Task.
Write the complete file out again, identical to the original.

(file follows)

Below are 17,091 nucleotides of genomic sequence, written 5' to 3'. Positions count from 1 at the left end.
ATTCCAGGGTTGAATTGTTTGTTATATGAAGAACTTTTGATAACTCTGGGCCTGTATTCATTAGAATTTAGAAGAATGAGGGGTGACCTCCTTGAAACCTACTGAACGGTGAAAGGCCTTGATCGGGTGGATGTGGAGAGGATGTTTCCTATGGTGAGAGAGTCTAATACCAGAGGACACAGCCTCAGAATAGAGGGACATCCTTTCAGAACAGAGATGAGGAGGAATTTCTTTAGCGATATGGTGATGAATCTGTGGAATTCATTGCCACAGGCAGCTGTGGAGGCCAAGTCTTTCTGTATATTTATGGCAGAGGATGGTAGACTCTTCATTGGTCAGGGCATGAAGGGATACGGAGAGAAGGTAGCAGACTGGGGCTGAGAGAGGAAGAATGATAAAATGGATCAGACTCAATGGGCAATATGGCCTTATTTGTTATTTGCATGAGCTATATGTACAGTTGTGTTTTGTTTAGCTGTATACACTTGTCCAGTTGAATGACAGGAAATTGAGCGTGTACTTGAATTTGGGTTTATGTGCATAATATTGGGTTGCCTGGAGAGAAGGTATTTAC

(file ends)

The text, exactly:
Below are 17,091 nucleotides of genomic sequence, written 5' to 3'. Positions count from 1 at the left end.
ATTCCAGGGTTGAATTGTTTGTTATATGAAGAACTTTTGATAACTCTGGGCCTGTATTCATTAGAATTTAGAAGAATGAGGGGTGACCTCCTTGAAACCTACTGAACGGTGAAAGGCCTTGATCGGGTGGATGTGGAGAGGATGTTTCCTATGGTGAGAGAGTCTAATACCAGAGGACACAGCCTCAGAATAGAGGGACATCCTTTCAGAACAGAGATGAGGAGGAATTTCTTTAGCGATATGGTGATGAATCTGTGGAATTCATTGCCACAGGCAGCTGTGGAGGCCAAGTCTTTCTGTATATTTATGGCAGAGGATGGTAGACTCTTCATTGGTCAGGGCATGAAGGGATACGGAGAGAAGGTAGCAGACTGGGGCTGAGAGAGGAAGAATGATAAAATGGATCAGACTCAATGGGCAATATGGCCTTATTTGTTATTTGCATGAGCTATATGTACAGTTGTGTTTTGTTTAGCTGTATACACTTGTCCAGTTGAATGACAGGAAATTGAGCGTGTACTTGAATTTGGGTTTATGTGCATAATATTGGGTTGCCTGGAGAGAAGGTATTTAC